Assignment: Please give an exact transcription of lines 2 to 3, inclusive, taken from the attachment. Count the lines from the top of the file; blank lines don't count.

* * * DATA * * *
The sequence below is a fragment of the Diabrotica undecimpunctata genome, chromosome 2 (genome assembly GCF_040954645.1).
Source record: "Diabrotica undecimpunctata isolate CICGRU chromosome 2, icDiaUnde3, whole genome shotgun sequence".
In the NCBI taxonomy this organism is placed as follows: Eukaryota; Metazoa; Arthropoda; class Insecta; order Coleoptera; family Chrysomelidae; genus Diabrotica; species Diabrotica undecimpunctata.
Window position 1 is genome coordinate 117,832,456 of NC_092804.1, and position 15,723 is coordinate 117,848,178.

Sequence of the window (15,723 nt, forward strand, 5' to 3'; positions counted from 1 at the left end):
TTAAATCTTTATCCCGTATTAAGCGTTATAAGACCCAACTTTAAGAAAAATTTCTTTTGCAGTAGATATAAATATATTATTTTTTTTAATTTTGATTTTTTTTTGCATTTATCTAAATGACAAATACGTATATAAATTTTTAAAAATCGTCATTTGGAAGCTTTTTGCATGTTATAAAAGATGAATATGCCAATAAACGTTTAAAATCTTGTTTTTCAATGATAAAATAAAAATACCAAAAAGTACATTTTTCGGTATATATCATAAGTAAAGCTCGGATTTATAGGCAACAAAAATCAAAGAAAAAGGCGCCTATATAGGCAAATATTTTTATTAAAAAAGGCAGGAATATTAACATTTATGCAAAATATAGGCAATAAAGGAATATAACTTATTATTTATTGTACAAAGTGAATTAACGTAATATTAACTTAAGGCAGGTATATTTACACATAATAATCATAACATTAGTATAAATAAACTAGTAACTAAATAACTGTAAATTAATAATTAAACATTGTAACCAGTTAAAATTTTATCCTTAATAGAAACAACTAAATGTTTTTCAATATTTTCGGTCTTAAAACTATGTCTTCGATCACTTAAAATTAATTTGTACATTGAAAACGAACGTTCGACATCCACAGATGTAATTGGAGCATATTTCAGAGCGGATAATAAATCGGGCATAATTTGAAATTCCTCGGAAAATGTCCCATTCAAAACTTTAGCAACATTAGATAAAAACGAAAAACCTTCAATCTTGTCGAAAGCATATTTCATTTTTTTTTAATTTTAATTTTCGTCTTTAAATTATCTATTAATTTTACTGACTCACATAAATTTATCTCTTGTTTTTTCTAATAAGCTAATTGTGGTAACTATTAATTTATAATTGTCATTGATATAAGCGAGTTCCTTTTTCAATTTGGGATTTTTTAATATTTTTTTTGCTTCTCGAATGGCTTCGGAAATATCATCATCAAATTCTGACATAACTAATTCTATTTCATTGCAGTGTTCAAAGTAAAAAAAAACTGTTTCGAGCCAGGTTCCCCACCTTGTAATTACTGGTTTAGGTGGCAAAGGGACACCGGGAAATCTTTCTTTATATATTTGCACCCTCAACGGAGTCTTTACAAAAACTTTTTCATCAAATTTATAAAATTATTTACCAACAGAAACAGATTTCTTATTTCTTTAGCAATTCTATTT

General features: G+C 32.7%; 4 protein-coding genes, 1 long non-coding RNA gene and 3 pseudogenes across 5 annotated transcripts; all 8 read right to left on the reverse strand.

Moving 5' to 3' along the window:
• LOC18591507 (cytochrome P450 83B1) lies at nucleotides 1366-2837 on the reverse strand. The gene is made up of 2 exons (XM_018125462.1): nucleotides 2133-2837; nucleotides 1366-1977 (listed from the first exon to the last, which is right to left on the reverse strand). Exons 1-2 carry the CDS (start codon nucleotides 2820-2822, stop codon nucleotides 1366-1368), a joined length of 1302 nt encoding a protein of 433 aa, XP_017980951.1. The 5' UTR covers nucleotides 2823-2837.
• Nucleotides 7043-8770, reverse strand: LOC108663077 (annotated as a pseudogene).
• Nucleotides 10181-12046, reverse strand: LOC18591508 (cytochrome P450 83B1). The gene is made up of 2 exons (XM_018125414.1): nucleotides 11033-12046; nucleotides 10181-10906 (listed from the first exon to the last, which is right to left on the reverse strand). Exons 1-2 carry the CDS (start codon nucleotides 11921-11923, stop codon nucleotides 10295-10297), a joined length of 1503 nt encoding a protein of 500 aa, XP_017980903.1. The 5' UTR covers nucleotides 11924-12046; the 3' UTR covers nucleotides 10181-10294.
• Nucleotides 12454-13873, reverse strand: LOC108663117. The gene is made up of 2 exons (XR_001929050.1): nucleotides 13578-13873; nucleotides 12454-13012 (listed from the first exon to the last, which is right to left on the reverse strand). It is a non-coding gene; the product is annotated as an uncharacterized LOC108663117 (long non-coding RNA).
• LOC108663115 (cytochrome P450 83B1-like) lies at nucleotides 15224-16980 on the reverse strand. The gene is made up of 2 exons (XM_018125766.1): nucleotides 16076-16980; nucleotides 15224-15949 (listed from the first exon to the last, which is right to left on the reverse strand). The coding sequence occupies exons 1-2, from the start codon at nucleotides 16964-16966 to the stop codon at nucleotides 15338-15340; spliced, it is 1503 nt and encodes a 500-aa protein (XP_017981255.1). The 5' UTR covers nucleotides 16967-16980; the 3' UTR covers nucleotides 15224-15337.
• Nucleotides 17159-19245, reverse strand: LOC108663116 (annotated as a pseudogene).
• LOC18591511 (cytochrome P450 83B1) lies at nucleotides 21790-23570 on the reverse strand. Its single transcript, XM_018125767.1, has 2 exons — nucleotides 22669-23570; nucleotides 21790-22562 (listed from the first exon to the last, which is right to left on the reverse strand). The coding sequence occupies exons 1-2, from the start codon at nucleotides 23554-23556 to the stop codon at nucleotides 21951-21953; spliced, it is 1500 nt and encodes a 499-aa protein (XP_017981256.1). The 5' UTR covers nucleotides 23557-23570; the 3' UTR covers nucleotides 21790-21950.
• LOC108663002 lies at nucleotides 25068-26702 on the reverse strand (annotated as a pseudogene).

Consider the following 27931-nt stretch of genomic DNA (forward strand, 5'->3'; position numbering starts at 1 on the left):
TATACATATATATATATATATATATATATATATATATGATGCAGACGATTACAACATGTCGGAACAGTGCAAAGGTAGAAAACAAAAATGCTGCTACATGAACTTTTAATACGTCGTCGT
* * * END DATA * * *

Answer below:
Source record: "Diabrotica undecimpunctata isolate CICGRU chromosome 2, icDiaUnde3, whole genome shotgun sequence".
In the NCBI taxonomy this organism is placed as follows: Eukaryota; Metazoa; Arthropoda; class Insecta; order Coleoptera; family Chrysomelidae; genus Diabrotica; species Diabrotica undecimpunctata.